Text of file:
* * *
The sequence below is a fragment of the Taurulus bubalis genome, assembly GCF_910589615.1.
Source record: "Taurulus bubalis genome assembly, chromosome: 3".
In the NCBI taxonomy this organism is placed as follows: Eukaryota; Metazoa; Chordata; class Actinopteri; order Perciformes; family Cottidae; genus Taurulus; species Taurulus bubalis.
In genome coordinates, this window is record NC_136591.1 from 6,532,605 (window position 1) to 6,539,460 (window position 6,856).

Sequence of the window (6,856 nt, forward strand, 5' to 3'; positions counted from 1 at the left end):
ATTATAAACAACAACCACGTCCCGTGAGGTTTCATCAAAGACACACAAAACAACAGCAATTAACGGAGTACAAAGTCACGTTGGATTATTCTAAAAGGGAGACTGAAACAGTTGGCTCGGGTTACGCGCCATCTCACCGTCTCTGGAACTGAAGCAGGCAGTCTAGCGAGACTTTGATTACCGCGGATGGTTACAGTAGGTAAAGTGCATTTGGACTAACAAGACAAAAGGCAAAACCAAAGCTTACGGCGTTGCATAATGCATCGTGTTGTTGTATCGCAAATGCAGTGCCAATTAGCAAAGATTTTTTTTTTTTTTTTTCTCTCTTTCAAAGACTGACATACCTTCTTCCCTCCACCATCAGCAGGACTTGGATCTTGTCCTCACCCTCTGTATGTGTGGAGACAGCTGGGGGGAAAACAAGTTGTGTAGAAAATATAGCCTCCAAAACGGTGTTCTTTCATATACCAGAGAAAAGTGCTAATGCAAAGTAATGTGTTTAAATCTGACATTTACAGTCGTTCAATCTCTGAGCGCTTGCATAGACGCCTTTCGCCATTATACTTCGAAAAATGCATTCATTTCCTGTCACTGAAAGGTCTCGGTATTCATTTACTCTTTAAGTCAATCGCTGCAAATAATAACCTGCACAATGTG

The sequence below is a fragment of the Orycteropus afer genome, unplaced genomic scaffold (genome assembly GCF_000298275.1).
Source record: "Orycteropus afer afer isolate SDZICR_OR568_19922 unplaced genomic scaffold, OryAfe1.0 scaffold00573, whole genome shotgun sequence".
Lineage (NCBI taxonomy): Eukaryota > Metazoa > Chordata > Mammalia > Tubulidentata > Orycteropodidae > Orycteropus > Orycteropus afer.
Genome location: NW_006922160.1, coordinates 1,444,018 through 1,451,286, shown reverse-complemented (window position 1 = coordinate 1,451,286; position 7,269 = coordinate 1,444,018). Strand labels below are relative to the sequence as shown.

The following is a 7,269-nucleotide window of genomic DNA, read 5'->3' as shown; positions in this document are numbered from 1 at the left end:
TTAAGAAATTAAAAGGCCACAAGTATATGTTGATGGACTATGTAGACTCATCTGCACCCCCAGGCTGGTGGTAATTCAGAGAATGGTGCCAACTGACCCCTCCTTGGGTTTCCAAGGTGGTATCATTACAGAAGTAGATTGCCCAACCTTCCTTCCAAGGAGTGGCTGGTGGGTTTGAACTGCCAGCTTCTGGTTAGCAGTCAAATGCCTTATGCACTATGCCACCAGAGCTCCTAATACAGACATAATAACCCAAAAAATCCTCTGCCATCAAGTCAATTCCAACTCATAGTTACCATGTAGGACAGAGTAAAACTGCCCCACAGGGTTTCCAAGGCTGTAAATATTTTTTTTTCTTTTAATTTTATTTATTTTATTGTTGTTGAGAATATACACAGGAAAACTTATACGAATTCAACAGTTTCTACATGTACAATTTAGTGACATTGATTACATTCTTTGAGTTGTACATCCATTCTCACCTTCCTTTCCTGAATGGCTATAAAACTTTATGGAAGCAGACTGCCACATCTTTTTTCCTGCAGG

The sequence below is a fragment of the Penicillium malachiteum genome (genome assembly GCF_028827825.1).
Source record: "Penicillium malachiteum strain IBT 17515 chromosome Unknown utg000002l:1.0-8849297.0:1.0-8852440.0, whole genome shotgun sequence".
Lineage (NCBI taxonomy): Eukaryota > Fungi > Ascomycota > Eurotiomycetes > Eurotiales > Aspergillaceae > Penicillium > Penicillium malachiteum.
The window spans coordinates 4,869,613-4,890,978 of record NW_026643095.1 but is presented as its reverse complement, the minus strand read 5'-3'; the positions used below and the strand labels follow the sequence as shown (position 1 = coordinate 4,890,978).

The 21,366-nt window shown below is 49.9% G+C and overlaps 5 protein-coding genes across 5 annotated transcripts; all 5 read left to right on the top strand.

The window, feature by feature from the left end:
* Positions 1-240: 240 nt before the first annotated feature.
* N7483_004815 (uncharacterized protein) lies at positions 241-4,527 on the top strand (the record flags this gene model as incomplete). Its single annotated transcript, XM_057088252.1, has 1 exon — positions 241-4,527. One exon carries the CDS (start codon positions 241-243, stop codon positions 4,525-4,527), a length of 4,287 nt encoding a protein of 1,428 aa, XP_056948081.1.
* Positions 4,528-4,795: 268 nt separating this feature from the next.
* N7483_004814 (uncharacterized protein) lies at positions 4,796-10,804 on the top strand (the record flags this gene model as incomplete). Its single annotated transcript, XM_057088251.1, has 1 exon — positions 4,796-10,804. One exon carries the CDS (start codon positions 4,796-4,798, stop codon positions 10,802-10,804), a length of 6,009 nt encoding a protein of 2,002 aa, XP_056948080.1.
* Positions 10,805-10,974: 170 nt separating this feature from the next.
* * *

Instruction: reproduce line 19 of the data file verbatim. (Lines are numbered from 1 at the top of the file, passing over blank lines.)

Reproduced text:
* Positions 1-240: 240 nt before the first annotated feature.